How often do you hear folks in your organization say things like, “There are never enough hours in the day” or, “I just have too much on my plate”? As learning professionals and leaders, how do you help employees be their most effective amid an organizational context characterized by moving targets, nonstop initiatives and limited resources? As you look to improve the capabilities of people within your organization, equip them with the tools and skills to navigate the never-ending influx of to-dos and requests with greater effectiveness.

Change the Mindset From “Volume” to “Value Add”

First and foremost, help employees make the critical mindset shift away from “just do more.” The faulty assumption is that constantly working harder and doing more leads to success, value or advancement. The reality is that employees risk staying on the hamster wheel of “doing,” with no guarantee of quality results. As a learning professional, you can help infuse the mindset of “just do more of the value add” so that folks remember that it’s not about the sheer amount and volume of what they do but the high-value results and contributions they deliver.

One way to encourage a value-add mindset throughout an organization is to create a culture that applauds key milestones and ensures that performance management and promotion processes reward work that adds value, not long hours.

Sort Yesses and Nos More Strategically

Help others to break the habit of automatically saying “yes” to every request that arrives in their inbox. Instead, help them learn to sort their responses into three categories:

The Strategic Yes

Some requests are of high strategic importance, either because someone of a higher authority or influence is making the ask or because the ask is tied to a key initiative. The reality is we don’t always have the leeway to say “no,” so help others build the muscle for accurately reading the situation, which may involve recognizing the organizational dynamics at play. In these cases, advise them to say “yes” but then optimize how they execute on the task so it doesn’t drain their energy.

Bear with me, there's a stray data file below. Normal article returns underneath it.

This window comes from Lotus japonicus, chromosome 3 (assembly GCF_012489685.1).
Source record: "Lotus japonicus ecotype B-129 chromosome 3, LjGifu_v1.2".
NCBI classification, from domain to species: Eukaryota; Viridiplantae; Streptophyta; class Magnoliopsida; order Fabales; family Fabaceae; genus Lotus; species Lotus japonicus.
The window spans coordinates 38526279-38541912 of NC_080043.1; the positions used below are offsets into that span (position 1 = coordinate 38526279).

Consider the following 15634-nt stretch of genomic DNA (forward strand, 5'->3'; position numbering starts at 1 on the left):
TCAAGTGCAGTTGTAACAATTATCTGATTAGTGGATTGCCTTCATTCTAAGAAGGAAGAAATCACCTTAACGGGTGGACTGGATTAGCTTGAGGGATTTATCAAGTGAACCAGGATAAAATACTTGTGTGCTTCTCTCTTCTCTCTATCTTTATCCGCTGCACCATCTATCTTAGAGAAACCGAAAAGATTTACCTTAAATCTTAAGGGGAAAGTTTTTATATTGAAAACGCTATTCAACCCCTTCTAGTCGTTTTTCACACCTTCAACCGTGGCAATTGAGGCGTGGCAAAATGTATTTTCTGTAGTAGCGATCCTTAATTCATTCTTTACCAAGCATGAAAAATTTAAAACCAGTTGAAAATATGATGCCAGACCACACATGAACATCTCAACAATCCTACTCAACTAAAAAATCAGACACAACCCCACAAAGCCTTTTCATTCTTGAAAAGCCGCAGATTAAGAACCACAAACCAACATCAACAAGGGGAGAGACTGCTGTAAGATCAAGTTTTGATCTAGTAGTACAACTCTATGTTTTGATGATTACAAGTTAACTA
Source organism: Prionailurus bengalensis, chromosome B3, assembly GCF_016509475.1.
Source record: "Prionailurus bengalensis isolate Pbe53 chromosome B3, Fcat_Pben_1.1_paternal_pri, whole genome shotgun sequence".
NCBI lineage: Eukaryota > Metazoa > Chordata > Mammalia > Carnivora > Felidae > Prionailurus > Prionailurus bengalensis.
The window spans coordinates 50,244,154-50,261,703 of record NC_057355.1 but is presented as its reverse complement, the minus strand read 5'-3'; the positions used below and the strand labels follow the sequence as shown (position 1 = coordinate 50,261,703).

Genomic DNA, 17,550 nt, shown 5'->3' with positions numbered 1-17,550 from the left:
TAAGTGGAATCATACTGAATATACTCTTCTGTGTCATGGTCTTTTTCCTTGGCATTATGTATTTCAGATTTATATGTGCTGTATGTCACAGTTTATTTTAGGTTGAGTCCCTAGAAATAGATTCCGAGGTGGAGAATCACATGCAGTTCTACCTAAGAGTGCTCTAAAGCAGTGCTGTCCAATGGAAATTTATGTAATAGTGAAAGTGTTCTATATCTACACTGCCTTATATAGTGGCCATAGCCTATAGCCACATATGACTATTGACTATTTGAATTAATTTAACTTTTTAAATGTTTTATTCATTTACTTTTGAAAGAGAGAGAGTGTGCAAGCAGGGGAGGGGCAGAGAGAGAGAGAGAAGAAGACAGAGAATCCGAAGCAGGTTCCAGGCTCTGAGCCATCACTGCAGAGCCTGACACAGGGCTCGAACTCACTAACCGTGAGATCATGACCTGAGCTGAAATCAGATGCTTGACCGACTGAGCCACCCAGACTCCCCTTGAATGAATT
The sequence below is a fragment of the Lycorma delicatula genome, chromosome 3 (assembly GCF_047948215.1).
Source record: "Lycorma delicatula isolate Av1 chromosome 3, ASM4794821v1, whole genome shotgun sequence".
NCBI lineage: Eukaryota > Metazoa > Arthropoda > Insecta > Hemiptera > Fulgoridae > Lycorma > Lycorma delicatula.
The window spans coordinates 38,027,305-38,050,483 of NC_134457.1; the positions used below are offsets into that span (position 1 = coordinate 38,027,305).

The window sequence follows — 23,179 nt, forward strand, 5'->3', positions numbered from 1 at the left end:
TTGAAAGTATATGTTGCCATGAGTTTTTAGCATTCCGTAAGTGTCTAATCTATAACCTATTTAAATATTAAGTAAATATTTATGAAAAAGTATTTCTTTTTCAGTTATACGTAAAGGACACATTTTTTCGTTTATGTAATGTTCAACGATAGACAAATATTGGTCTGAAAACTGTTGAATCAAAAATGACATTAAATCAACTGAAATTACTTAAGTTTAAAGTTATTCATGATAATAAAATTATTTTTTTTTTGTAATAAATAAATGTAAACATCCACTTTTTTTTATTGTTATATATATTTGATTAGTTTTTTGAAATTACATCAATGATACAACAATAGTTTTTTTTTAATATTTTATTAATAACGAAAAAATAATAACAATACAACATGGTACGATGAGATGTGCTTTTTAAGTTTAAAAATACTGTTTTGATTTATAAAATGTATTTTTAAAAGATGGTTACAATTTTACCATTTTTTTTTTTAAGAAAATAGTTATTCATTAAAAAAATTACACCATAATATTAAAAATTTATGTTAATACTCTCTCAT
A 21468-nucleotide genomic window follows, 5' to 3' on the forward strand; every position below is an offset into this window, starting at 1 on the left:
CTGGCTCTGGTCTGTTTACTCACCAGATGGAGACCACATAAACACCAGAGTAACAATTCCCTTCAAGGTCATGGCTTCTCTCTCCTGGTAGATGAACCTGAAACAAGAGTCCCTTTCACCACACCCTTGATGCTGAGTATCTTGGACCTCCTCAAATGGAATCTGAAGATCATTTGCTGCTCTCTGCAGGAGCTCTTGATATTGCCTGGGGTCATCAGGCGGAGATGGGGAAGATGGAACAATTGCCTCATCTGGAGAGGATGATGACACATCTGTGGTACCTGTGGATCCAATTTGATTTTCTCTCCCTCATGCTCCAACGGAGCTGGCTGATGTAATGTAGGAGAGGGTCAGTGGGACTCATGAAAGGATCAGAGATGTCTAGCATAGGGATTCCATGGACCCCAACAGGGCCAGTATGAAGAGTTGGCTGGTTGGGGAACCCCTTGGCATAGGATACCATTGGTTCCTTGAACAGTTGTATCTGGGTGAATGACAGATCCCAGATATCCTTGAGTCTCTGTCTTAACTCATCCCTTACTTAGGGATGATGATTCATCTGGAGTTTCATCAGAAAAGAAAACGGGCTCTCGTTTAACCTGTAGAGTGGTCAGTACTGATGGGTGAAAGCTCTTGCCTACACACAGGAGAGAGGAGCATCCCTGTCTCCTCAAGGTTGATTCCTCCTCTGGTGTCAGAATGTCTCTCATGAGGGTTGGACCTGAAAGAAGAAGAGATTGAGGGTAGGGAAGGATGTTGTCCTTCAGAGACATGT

The Partial Yes

Other requests are import but have “wiggle room” to negotiate how to be involved. Help employees recognize that in some cases, they don’t have to sign up for the whole project. Teach them to identify instances where they have the opportunity to become a thought partner to the requester. Sometimes, a manager or more senior person may ask for something that he or she has not thought through. If there is a better way to do it, employees can have a conversation that acknowledges the other person’s need but helps result in a better solution.

It’s Not Their Yes

Help employees identify situations that are not theirs to “own” and that don’t need to become their responsibility. Look for places where leaders in your organization may be rescuing, enabling or taking on extra work for an underperformer on the team; in the end, it will compromise their performance as well. Questions you can ask the leader include:

  • Is it time to have a difficult performance discussion?
  • Is it time to invest in a development plan or coaching for this person?
  • Is it time to let this person go?

Improve the Ability to Respond With Clarity and Respect

Many people are inherently uncomfortable with being in conflict with others. This discomfort can sometimes lead to challenges when it comes to responding to tough requests with clarity and respect, especially if the answer is “no.”

Remind employees that negotiating with a colleague doesn’t necessarily mean they have to turn down that person. They can always make their goodwill clear by saying things like, “I appreciate your thinking of me for this opportunity” or, “I hear your sense of urgency on this.”

Then, after they acknowledge the person and his or her need, they can decline the request with respect, sharing what they are able to do and under what conditions or offering alternatives. For example, they could say, “Given what you are trying to solve, it’s best to speak to Henry, on my team, who’s closer to that issue. You’ll have a speedier outcome by going to him.”

Ultimately, as a learning professional and leader, you can help to bring out the best in others by helping them focus on “value add” rather than “volume,” more strategically assess requests and improve their ability to respond to others.

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